How does hail form?


SIOUX FALLS, S.D. (KELO) — While recent storms have brought some much needed rain to our region, they’ve included the threat of damaging hail.

We’ve said that we need to get some rainfall in any way that we can, but that came with the caveat that severe weather would be in the cards.

Thursday’s storms become very invigorated and produced some impressive rain totals, but they’ve also produced large hail at times.

Let’s take a look at how these chunks of ice form. As storms develop and mature, they produce updrafts and downdrafts within the cell. Rain that gets caught up in the updraft is carried into cold air aloft and freezes. These smaller hail stones are carried up and down within the storm, colliding with super cool water droplets and getting bigger along the way.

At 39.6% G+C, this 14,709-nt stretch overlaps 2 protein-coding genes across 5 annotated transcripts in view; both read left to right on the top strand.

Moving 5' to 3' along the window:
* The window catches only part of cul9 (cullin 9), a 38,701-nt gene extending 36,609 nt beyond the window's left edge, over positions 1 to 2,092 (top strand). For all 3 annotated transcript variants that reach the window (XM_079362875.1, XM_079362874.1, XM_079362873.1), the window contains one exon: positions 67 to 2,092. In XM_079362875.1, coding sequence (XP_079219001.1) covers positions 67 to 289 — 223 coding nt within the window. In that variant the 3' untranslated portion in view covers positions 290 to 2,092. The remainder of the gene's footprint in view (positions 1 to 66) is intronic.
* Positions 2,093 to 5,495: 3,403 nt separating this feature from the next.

Only when the hail stone is heavy enough to overcome the updraft is it able to fall from the storm and to the ground as hail.

The stronger the updraft, the longer a hail stone can cycle through the storm cell and the bigger it can get. Thursday’s storms West River, for example, produced hail approaching the size of baseballs in parts of Meade and Pennington Counties.

Additional thunderstorms are possible as we head into the weekend, with a few of those storms possibly becoming strong to severe. With that said, the severe threat decreases as we head toward Sunday.

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